Managing internet traffic at its peak
No one expected 2020 to start off like this. The world is challenged by a global crisis that has forced companies to change the way they run their business while dramatically altering how people access and consume the internet.
Data and graphs have shown significant increase in internet traffic around the world.
The amount of stress on the internet infrastructure also means the internet exchanges (IX) and internet service providers (ISP) have to effectively manage these higher than usual volumes.
New world records
The biggest upswings have been noted by DE-CIX in Frankfurt but everyone is expecting similar results at other exchanges such as the Amsterdam Internet Exchange(AMS-IX) and London Internet Exchange(LINX).
Of course, new all-time traffic peaks were recorded over the last few weeks. The good news is that IXs are built for these surges and are well prepared to deal with them.
While this bodes well for the industry in terms of proving its worth towards facilitating global communications, the trouble is that not all downstream service providers are ready for the sudden upswings.
This could result in higher lags, slower internet speeds, and—heaven forbid—outages if the current bandwidth demand escalates tenfold due to worsening scenarios.
Can IP transit weather the new normal?
Transit providers are receiving more requests for upstream traffic and are now serving large volume of IP transit – a service where an ISP allows traffic to travel through their network to its final destination.
There are three tiers of IP transit providers, and latency can be a major problem when high volumes of IP transits (so-called ‘hops’) result in even tier 1 providers becoming less efficient or more selective in routing transits. For customers, this also means running the cost up since IP transit service is charged on a per volume basis.
Consider a scenario where after the pandemic subsides, the global upsurge for internet bandwidth becomes the new normal. Is there an alternative solution to meet the challenges?
Remote peering is the prescription
Instead of relying only on IP transit, a lot of ISPs and over-the-top (OTT) media services have already placed their bets on leveraging the IXs to keep traffic local.
Plus, the IXs have the dedicated bandwidth capacity to serve the increase in demand. This ensures that user experience is not adversely impacted in locations where there’s high internet traffic.
Many if not all of these ISPs and specialised applications and content providers need to peer at the IXs. To handle the sudden spikes, they will also need to increase their bandwidth capacity for connecting to the exchanges immediately without being locked down on a long-term contract.
The answer is of course remote peering to allow these service providers to peer on-demand at the local internet exchange points (IXP) from anywhere around the world.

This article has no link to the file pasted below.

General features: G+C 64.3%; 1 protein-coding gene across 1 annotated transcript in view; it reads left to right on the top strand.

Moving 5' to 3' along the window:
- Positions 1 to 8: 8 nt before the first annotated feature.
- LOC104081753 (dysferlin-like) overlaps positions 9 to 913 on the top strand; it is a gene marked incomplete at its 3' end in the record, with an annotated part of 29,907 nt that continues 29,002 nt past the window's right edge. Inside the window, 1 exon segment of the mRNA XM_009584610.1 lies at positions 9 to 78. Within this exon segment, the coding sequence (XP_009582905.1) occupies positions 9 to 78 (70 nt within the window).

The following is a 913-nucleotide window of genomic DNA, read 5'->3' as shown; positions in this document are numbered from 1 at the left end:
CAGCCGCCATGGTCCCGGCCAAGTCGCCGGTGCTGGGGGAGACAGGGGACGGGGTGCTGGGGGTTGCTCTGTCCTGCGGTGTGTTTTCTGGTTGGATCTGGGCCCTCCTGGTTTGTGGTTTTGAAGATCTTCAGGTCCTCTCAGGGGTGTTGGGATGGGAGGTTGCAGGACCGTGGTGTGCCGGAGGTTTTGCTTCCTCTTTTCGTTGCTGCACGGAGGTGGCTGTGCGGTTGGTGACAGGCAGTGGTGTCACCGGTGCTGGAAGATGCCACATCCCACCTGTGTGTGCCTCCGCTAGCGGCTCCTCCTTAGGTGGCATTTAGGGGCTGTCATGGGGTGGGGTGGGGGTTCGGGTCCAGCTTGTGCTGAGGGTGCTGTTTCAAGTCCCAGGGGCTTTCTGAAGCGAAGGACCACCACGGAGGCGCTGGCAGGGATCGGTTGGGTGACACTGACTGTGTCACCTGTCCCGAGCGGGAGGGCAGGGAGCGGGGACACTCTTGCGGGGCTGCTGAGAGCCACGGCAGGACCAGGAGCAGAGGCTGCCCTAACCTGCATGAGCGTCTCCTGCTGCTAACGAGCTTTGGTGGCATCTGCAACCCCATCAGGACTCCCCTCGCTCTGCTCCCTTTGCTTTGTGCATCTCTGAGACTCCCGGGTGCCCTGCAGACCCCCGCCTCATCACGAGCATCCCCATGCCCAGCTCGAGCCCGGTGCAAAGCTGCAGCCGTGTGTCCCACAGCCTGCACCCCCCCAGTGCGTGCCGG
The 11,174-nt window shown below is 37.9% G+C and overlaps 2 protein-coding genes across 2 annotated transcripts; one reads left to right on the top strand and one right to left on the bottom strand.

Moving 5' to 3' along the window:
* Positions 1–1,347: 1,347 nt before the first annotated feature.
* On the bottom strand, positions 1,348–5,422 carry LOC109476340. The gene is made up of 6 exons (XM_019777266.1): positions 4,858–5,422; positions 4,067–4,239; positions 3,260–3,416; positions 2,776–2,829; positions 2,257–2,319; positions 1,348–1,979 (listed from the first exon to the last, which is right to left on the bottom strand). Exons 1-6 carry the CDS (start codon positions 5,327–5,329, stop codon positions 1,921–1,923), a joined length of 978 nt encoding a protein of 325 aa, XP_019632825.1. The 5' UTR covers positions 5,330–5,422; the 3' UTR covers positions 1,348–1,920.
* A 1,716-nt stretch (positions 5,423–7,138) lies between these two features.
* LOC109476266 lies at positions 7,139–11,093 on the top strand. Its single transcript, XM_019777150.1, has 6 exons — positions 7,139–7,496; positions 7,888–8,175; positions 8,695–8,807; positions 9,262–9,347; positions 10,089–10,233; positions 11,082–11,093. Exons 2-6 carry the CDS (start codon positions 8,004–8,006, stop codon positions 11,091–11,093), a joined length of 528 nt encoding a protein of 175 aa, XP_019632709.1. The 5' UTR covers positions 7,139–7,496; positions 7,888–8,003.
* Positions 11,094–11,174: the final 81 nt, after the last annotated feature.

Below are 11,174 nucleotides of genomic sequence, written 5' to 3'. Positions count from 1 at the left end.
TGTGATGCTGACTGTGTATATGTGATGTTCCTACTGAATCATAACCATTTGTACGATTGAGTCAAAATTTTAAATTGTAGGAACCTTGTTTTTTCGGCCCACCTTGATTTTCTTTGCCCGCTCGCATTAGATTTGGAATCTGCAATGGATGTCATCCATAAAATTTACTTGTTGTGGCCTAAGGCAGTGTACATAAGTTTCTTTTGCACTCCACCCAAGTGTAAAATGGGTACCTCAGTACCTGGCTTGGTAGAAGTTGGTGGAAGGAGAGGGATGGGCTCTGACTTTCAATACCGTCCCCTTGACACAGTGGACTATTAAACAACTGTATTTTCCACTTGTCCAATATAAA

For instance, a service provider based in Asia can now deliver content to their European audience efficiently despite the surging internet traffic.
The peering footprint matters
Not all remote peering partners are equal. This is where choosing one with a large global presence and wider connectivity ecosystem can make a difference in terms of service quality.
As a global service provider, Epsilon’s interconnect fabric provides access to over 220 data centres and offers remote peering at the largest global peering exchanges, including AMS-IX, DE-CIX, LINX and many more across different regions.
Besides that, we have automated a large part of our operations which means you can turn up new services within minutes. We provide on-demand connectivity on our software-defined networking (SDN) platform, Infiny, allowing users to scale their network in a secure and flexible manner.
Not only do we offer on-demand remote peering, but also a full suite of connectivity solutions to cater to your needs and support your end users.
The Connectivity-19 lesson
Just as the world thought it was ready in 2019 to face all kinds of adversities, the global outbreak proved us wrong.
The idea of digital transformation as an ongoing journey has never been more apparent. Most businesses are digitally ready to face the current situation, while some are now facing their biggest challenge ever.
Following this train of thought, service providers have had years to digitally transform to meet the escalating winds of change and deliver new customer experience.
Now’s the time to shine.
For any telcos and ISPs still basking in the complacency of legacy technologies and fallen behind on network transformation, now’s the definitive wake-up call.
The suffix ‘19’ stands for the year of the COVID-19 pandemic—shall we name the lessons in pre-empting internet upsurges as Connectivity-19?
This is a stark reminder amidst the thousands of businesses worldwide faltering in the wake of the impending recession: Transform or Perish.